14 February 2023

Christoff applauds liftoff for Goulburn Golf Club accessibility

| John Thistleton
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People on stairs

One step at a time for a new lift for these Goulburn Golf Club members. From left are club president Barry Christoff with club manager Ken Law, and going up the front railing are Daryl Marr, Tony Morrison, Member for Goulburn Wendy Tuckerman, Jocelyn Tamsett, Annette Smith, Peter White and Rod Cranston. Back row going up stairs are Gary Worboys, Tony Bodel, Marilyn Manfred, Carol Smith and Pam Morris. On Pam’s right is Dawn Bodel. Photo: Supplied.

With their premises accessible only by stairs, Goulburn Golf Club members have carried people with disabilities and their wheelchairs up the steps to the clubhouse for important social functions, including wakes.

A lift has been on the club’s agenda for many years, but in the past two years an even higher priority has been recovering from seven floods and repairing the course to enable golf to continue.

The club’s applications for government grants were rejected, but members persevered and have now finally had success. Member for Goulburn Wendy Tuckerman has announced a $152,197 grant, which means the club is within reach of a lift. The overall cost will be about $250,000.

Ms Tuckerman said the golf club was an important community meeting place, catering to not only golfers but many others users – seniors, families, community groups and more.

“It is a destination not just to play golf, but to connect with friends and family and to feel a part of the local community,” she said.

Golf club president Barry Christoff said the critical funding would help install an external light commercial platform lift at the front of the club, as well as upgrade a toilet for the disabled.

“This project will result in improved accessibility and inclusion for disabled members and visitors, and a significantly safer alternative than stairs for people with mobility issues,” Barry said.

“It’ll be a good boost for the club, and very good for the older golfers and other members of the Goulburn community, who will be able to access the club freely.

“A lift also means we can start hosting some events for people with disabilities because a number of golfers have disabilities and associations around the country are always looking for a good flat course like Goulburn without too many hills and too much water.”

The two-person lift will cost between $70,000 and $80,000, similar to the Soldiers Club’s device. Building alterations to accommodate the lift’s infrastructure and other improvements will take the project’s overall cost to about $250,000. The front entrance will have automatic doors, and a drive-through to disabled parking near the lift’s entrance.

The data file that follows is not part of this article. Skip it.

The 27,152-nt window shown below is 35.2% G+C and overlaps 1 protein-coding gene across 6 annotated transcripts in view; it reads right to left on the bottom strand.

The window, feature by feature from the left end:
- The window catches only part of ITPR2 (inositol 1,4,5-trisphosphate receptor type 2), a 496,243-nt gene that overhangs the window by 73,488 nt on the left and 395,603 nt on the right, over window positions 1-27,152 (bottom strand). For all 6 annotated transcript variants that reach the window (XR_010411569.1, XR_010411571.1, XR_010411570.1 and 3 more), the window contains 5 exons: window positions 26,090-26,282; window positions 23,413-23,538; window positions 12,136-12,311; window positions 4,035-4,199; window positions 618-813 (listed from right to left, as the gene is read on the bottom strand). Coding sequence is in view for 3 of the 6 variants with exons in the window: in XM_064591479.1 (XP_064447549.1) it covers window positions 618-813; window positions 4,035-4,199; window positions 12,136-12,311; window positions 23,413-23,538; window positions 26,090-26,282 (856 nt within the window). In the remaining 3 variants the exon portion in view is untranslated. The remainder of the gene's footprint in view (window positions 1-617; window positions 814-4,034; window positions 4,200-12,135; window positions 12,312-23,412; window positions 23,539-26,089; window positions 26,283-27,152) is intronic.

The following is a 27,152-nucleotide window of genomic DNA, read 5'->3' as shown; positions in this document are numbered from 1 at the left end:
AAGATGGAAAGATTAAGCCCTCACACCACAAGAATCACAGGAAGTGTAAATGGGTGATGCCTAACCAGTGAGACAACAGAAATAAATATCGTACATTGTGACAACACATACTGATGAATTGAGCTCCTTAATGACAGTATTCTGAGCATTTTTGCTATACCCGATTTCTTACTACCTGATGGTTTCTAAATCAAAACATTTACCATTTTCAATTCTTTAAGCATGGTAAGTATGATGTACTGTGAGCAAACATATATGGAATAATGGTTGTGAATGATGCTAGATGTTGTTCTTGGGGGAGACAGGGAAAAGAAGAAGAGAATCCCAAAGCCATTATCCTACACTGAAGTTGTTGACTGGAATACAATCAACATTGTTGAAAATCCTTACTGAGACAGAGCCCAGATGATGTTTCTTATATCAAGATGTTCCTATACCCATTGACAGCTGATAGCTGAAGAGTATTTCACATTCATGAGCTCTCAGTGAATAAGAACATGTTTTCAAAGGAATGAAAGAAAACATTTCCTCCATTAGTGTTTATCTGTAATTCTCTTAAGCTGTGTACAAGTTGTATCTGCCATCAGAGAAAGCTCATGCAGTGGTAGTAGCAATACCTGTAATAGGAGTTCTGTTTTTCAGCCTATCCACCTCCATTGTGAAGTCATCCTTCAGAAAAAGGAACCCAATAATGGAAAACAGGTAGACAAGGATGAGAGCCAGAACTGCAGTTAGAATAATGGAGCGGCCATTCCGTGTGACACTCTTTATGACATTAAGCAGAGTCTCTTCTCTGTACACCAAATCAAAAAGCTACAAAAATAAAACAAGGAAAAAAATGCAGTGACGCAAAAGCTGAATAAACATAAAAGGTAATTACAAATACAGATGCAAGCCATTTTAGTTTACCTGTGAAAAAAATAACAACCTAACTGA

The club has already accumulated $30,000-$40,000 over recent years and will continue raising the balance of funds.

“We have had to renegotiate the scope of our build, because we put in for $450,000 to upgrade the front of the club and put all the amenities for the disabled upstairs and some downstairs,” Barry said.

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Once the State Government has accepted the project’s new scope and issued a contract, work will begin and the club plans to complete it within two years.

“It is going to mean a bit of disruption for us, but the long-term value for the club and the community is, well, you cannot put a price on it,” Barry said.

Regular income was lost when the golf club experienced seven floods in 2022. Damage included a bridge on the eighth hole sinking on one side. On a Crown Reserve, the course was insured and members worked with the Crown Land managers to secure flood insurance income, and are now working on minimising future flooding.

Levees are not an option for the club, but it is working on other flood mitigation measures. For example, years ago, when the driving range was put in, a part of the course was dug out near a dam, which enables rising floodwaters to come onto the course quickly. Work is being done to remedy the mistake.

“But the course has never been in better condition thanks to the work of our staff and volunteers, and we certainly had the rain for that outcome,” Barry said.

Members are also expecting that when droughts inevitably return, the club will need more up-to-date irrigation for the course. Barry said the best solution would be using recycled effluent from Goulburn Mulwaree Council’s reuse scheme.

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